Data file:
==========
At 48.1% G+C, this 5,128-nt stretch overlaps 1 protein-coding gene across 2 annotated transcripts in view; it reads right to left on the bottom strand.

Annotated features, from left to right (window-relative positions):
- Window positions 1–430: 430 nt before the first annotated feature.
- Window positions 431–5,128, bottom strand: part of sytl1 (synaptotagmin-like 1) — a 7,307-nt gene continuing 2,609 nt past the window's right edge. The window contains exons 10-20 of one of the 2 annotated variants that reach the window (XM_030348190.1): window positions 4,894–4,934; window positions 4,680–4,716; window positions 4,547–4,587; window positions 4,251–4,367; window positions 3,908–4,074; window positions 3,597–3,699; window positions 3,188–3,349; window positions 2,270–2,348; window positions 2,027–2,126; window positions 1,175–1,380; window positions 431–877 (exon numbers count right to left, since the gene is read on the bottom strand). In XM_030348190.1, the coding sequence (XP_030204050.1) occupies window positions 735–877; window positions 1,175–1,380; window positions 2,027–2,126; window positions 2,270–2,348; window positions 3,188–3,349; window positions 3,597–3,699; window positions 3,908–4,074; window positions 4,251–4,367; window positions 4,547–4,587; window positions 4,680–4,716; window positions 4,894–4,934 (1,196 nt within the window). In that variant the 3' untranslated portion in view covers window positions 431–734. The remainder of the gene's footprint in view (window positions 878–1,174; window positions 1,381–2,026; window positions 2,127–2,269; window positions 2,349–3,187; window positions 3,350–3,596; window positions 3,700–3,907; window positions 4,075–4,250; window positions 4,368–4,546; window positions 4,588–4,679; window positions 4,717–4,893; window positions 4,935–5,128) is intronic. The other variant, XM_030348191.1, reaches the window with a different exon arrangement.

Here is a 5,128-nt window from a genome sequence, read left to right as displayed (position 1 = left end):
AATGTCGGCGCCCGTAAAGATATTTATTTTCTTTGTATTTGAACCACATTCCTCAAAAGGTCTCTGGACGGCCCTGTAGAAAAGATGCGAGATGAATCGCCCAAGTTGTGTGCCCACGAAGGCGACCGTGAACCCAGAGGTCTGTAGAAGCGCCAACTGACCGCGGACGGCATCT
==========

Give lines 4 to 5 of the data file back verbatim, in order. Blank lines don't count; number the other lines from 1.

- Window positions 431–5,128, bottom strand: part of sytl1 (synaptotagmin-like 1) — a 7,307-nt gene continuing 2,609 nt past the window's right edge. The window contains exons 10-20 of one of the 2 annotated variants that reach the window (XM_030348190.1): window positions 4,894–4,934; window positions 4,680–4,716; window positions 4,547–4,587; window positions 4,251–4,367; window positions 3,908–4,074; window positions 3,597–3,699; window positions 3,188–3,349; window positions 2,270–2,348; window positions 2,027–2,126; window positions 1,175–1,380; window positions 431–877 (exon numbers count right to left, since the gene is read on the bottom strand). In XM_030348190.1, the coding sequence (XP_030204050.1) occupies window positions 735–877; window positions 1,175–1,380; window positions 2,027–2,126; window positions 2,270–2,348; window positions 3,188–3,349; window positions 3,597–3,699; window positions 3,908–4,074; window positions 4,251–4,367; window positions 4,547–4,587; window positions 4,680–4,716; window positions 4,894–4,934 (1,196 nt within the window). In that variant the 3' untranslated portion in view covers window positions 431–734. The remainder of the gene's footprint in view (window positions 878–1,174; window positions 1,381–2,026; window positions 2,127–2,269; window positions 2,349–3,187; window positions 3,350–3,596; window positions 3,700–3,907; window positions 4,075–4,250; window positions 4,368–4,546; window positions 4,588–4,679; window positions 4,717–4,893; window positions 4,935–5,128) is intronic. The other variant, XM_030348191.1, reaches the window with a different exon arrangement.

Here is a 5,128-nt window from a genome sequence, read left to right as displayed (position 1 = left end):